activities surrounding the

Cultural Center, now the

Thomasville Center for

the Arts.

What sort of

“creative” are you?

These days I would say I am

a visual artist. I walk into

a room and I instantly see

how it could “work better,”

artistically and intuitively. It’s

the same for styling an outfit

or planning an event.

What are you

doing in Atlanta?

I am the store manager and

lead stylist for a shop called

Coco + Misha.

Is there a part of

your job that stands

out as a favorite?

When someone tries on a

piece of clothing that I’ve

suggested and they just light

up. Seeing how a simple

piece of fabric can change a

person’s mood and view of

themselves is why I do this.

What makes the

store you’re managing

so amazing?

We are big proponents of

sustainable “slow” fashion,

so we curate vintage and

ethically made clothing

makers and companies. We

also carry and represent

small craft artisans, most of

whom are local to Atlanta or

the region. The few brands

we carry outside those

parameters are all sustainably

and ethically made.

Talk to us about slow

fashion. What is that?

Slow fashion is an approach

to and awareness of fashion

that considers the resources

and processes required to

make clothing, particularly

focusing on sustainability. It

involves buying better-quality

garments that will last longer

and values ethical treatment

of people, animals and the

planet. A great comparison

would be fast food versus the

slow-food movement.

Why should people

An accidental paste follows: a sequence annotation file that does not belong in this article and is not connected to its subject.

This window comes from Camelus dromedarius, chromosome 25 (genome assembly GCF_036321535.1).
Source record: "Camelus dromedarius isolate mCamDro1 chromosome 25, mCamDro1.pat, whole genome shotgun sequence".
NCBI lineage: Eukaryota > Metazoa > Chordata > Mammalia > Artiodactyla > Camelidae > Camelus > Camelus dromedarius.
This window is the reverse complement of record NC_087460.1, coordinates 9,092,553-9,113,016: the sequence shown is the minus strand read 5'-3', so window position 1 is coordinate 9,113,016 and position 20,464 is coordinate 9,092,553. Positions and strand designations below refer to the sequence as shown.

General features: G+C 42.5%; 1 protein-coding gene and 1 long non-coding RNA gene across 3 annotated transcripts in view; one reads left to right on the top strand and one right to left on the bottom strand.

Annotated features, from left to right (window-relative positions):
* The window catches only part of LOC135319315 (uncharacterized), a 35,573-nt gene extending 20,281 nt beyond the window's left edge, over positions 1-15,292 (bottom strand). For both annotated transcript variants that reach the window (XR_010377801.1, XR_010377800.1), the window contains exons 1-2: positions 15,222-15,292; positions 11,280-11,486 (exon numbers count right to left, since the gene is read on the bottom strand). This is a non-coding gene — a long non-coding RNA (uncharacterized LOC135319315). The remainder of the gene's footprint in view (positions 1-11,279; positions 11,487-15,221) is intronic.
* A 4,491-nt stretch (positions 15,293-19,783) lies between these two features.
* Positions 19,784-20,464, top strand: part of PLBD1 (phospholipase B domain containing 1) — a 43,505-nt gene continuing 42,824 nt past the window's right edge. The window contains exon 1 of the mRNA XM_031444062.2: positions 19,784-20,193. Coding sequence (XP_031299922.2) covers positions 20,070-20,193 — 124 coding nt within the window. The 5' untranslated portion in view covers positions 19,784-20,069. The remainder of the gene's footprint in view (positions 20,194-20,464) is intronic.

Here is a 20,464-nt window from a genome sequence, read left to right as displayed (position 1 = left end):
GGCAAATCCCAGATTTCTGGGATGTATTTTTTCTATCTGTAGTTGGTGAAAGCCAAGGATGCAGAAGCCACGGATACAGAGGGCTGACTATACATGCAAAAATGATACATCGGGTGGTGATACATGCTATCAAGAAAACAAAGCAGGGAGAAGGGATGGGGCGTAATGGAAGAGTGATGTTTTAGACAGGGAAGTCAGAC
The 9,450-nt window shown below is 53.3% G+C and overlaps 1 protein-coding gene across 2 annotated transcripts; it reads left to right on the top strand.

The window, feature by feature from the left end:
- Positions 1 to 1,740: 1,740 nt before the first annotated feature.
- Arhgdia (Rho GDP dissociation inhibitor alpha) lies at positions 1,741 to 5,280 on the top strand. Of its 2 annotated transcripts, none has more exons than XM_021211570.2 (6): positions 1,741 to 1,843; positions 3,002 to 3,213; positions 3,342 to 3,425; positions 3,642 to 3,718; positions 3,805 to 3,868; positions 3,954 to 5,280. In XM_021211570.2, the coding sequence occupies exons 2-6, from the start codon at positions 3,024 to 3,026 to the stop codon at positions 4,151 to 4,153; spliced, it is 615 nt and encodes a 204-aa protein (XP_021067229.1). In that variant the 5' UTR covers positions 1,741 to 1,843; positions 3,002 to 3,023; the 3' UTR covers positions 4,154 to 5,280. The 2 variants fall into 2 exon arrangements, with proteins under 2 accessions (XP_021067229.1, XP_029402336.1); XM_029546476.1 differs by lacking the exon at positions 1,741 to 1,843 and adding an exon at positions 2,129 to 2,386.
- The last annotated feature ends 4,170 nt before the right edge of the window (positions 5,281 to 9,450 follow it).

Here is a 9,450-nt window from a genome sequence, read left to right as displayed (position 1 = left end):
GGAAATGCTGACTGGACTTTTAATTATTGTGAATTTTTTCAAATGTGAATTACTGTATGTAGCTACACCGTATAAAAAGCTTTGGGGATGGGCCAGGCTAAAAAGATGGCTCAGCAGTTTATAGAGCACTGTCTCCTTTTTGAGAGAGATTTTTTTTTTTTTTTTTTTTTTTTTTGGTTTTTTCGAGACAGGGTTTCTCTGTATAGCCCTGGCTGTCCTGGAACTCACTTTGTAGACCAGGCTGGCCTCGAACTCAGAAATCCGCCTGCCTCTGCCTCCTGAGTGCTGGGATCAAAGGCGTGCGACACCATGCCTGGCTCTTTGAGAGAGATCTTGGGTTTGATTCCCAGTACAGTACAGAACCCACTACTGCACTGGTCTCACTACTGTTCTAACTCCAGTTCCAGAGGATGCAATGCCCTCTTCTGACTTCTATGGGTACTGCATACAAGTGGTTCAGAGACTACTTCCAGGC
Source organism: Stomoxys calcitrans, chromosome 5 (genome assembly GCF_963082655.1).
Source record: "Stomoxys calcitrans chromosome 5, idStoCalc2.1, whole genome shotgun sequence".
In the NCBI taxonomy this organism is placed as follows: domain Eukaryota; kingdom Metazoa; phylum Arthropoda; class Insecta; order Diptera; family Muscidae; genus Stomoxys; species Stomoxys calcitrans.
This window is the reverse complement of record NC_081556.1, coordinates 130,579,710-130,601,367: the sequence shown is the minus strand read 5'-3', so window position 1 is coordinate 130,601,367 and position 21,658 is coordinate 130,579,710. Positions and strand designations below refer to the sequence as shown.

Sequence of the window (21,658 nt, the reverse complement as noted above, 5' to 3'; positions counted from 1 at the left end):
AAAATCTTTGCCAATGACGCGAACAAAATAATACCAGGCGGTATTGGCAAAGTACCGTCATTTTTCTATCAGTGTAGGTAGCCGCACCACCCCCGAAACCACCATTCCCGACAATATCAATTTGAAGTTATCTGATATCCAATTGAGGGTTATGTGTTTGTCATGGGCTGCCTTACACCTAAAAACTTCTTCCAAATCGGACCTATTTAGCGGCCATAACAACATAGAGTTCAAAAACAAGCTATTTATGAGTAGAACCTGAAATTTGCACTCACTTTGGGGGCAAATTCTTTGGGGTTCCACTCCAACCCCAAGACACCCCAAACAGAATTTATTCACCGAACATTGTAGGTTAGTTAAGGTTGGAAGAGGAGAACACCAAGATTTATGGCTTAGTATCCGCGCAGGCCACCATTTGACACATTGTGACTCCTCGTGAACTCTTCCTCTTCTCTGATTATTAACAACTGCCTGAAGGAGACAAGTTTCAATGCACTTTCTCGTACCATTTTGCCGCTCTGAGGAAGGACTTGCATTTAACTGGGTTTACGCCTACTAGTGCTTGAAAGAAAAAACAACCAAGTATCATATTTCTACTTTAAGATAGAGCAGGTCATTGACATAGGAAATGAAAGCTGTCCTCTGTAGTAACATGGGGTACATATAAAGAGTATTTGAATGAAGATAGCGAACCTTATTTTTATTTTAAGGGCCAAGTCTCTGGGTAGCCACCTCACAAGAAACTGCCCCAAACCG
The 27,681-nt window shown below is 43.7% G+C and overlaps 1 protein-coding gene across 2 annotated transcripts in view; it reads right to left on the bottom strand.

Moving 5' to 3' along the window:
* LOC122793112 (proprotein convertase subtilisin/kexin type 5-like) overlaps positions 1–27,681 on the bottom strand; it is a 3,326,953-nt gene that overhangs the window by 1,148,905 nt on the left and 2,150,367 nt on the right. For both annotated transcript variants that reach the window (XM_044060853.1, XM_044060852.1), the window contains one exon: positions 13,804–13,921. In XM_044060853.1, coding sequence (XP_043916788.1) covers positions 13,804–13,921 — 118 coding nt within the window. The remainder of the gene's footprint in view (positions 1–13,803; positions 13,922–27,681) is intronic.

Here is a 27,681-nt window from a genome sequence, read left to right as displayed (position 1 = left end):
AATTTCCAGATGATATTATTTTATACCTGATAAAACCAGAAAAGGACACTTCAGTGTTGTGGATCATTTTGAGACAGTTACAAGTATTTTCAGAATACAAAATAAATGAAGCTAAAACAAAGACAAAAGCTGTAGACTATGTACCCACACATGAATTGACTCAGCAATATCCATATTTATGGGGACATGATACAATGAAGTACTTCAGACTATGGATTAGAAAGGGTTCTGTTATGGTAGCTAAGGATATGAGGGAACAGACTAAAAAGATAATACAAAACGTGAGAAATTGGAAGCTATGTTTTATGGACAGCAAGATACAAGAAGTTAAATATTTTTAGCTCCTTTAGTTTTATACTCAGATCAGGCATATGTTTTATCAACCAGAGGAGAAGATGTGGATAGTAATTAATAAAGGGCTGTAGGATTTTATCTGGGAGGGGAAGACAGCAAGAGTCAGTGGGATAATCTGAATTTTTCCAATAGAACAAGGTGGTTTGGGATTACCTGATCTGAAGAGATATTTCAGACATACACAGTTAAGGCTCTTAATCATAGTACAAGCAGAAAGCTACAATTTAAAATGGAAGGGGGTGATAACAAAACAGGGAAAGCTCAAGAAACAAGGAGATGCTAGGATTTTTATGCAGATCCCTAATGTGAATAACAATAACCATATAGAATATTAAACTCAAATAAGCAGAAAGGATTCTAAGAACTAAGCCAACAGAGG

be paying attention to

slow fashion?

The main reason for me

is that it is better for the

environment. Many fast-

25


fashion companies burn their

unsold merchandise. In 2017,

H&M burned 12 metric tons

of unsold garments.

Slow fashion also encourages

us to buy fewer garments

of better quality, made with

more-sustainable processes,

and to buy them less often.

It also emphasizes the

art of clothes making and

celebrates the skills of the

craftspeople who make them.

How has your

creative journey been

different than you

thought it would be?

Theater, interior design,

fashion…being drawn

to so many facets of art,

I never knew where to apply

myself fully. There was

always something missing.

Although my path has been

unconventional, I wouldn’t

have had it any other way.

Fostering sustainability and

the arts is so much more

rewarding for me.

What does it mean

to be an artist?

To live in the moment and

with passion. I feel as long as

a person is doing what they

are passionate about, they

are an artist.

What advice do you

give other “creatives”?

Keep doing what drives

you, and follow your gut.

I’ve taken jobs just to make

money, and only when I

gave all that up and started

following my instincts

did I start creating more

abundance for myself.

What’s the next step

in your journey?

I recently started my own